8) We like our family and friends MOST.
The most unexpected bonus to our year off “working” has been the extra time Weston and I have been able to spend with our families. In the past 6 months, we have had more quality time with them than we had ever been able to while working. No matter what the future has in store for us, we are in agreement that time with family and friends will not be limited to 3 weeks of vacation time from work.

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Tubing in Vang Vieng, Laos… What Goes Up, Must Come Down

We went tubing the other day, where you stop at bars along the way… Which was a blast… Until it wasn’t.

And, well…to recap what happened:

I lost Weston. (Who turned out to be waiting for me at the end of the one-way flowing river.) Apparently, I got out too early. I then rolled down (what I think was a very steep and rocky) hill. I had strawberries down my knee, elbow, forehead and scrapes all along my back and feet… the low-point of the day. The next thing I remember is Weston (who had been frantically searching for me for quite a while and was quite bewildered at how I ended up this way) finding me sitting in a chair somewhere that the very kind girl who I had been floating next to (and after 4 beers and 4 shots had become my BFF) set me so she could buy me a new shirt and some stuff to clean out my cuts (I somehow lost my mine when I was rolling down the rocky cliff).

Nothing some BBQ and beers couldn’t fix!

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In my vivid re-imagination, I believed it was a giant steep mountain-like slope I tumbled down…. But when we went back two days later (because one day was too soon to get out of bed), I could find no such incline… Just some rocky paths.

I’m officially the worst river-tuber ever… But can’t wait to try it again!

New Years in Luang Prabang, Laos… Happy 2557!!!

Some of the best things in life happen to be unplanned perfect accidents. That’s exactly what our trip to Laos turned out to be!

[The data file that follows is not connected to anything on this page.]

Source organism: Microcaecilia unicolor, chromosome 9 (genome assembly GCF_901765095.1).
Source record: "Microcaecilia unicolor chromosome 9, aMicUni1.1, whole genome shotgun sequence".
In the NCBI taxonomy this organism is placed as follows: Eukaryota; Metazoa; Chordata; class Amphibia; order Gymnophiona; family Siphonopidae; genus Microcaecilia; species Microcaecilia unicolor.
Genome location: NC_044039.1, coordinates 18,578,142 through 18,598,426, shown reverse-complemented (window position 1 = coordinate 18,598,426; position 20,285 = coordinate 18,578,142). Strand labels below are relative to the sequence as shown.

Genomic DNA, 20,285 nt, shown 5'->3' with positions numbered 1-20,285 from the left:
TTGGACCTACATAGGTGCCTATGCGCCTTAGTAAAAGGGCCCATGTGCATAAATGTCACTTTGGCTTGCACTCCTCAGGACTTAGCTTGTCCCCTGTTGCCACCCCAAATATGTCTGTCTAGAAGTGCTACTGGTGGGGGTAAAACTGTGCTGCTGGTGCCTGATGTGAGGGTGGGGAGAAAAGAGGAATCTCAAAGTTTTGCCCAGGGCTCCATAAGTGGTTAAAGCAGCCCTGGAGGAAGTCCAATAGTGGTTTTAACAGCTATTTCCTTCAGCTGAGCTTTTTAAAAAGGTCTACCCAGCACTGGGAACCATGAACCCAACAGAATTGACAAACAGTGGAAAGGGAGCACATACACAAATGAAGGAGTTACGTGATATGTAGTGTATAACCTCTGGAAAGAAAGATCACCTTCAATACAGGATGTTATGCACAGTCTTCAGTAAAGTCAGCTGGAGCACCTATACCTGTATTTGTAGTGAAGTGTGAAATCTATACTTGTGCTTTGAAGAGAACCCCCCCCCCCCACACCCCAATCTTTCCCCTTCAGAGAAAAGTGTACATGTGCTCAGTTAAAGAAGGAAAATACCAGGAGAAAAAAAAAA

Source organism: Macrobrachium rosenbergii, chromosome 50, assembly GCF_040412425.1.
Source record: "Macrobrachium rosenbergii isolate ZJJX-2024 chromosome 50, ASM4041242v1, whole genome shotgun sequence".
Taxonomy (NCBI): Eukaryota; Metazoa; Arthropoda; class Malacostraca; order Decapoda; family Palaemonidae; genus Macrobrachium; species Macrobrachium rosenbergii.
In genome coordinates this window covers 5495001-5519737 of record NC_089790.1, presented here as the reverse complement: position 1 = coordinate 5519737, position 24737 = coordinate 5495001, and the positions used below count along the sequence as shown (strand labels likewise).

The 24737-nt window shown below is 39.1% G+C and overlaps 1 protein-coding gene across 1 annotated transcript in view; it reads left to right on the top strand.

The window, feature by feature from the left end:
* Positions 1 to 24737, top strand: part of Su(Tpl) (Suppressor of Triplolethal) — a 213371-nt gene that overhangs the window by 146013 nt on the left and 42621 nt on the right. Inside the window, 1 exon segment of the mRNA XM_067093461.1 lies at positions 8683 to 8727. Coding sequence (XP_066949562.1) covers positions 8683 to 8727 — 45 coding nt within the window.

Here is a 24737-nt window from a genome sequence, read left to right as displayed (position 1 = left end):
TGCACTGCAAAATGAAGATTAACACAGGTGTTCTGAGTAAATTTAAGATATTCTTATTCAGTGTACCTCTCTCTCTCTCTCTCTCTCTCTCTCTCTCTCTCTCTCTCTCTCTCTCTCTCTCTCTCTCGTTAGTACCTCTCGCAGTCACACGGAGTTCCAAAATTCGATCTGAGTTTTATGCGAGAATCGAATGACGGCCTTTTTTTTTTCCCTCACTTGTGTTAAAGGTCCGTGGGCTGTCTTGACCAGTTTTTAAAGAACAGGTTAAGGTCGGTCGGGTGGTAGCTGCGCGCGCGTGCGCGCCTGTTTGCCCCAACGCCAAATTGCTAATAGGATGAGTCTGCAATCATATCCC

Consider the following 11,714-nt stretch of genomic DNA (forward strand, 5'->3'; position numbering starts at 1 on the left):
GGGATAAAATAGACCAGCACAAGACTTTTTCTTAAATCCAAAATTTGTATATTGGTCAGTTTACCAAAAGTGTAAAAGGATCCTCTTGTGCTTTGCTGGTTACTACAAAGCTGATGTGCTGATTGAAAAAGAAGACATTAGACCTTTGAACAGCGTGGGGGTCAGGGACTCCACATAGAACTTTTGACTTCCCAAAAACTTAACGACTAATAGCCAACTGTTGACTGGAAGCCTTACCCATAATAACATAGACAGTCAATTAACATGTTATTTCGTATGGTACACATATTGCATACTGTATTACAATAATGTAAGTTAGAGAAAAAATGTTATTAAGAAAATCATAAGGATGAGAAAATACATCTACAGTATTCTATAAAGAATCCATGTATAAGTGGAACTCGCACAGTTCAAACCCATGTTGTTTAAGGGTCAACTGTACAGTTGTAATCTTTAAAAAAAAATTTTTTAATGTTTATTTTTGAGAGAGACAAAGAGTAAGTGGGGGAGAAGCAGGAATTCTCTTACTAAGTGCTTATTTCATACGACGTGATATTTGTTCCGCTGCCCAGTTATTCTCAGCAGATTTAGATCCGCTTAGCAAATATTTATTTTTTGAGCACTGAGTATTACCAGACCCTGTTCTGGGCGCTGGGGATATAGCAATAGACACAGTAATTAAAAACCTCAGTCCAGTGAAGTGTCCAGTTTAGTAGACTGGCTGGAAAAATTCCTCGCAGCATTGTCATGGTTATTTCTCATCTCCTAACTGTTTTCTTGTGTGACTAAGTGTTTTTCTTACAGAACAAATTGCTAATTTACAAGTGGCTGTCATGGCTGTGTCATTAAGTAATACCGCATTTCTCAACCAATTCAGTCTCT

We decided to spend the extra money ($177 each) to fly to Laos, even though Google Maps says it’s only 464 miles between Hanoi, Vietnam and Luang Prabang, Laos. While there are cheaper bus options available, we opted against them after reading too many blog horror stories:

Nightmare Bus from Vietnam to Laos

26 Hours of Grueling Bus Trip From Hanoi to Luang Prabang

From Hanoi to Luang Prabang a 26 Hour Plus Journey

30 Hours on a Bus Hanoi to Luang Prabang

Hanoi to Luang Prabang by Bus 30 Hour Journey

I think you get the idea…

After enduring more 12+ hour bus rides than we’d like to have in a lifetime while we were in South America (including our own bus ride from Lima to Cusco, Peru which still makes me cringe when I think about it), we happily shelled out the extra money to travel in 42 minutes what would have otherwise take over 24 hours.

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Our hotel was only 4.2 km from the airport, so we decided we would walk there, instead of taking a taking a taxi. Plus, it was a good way to burn off some of those $0.15 beers from Vietnam.

Within 5 minutes of walking we come across a family standing where their driveway met the road, holding large buckets of water, hoses and water-guns.

Welcomed to Laos and Happy New Year!!

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These little girls may have looked adorable, but they were relentless with the water guns!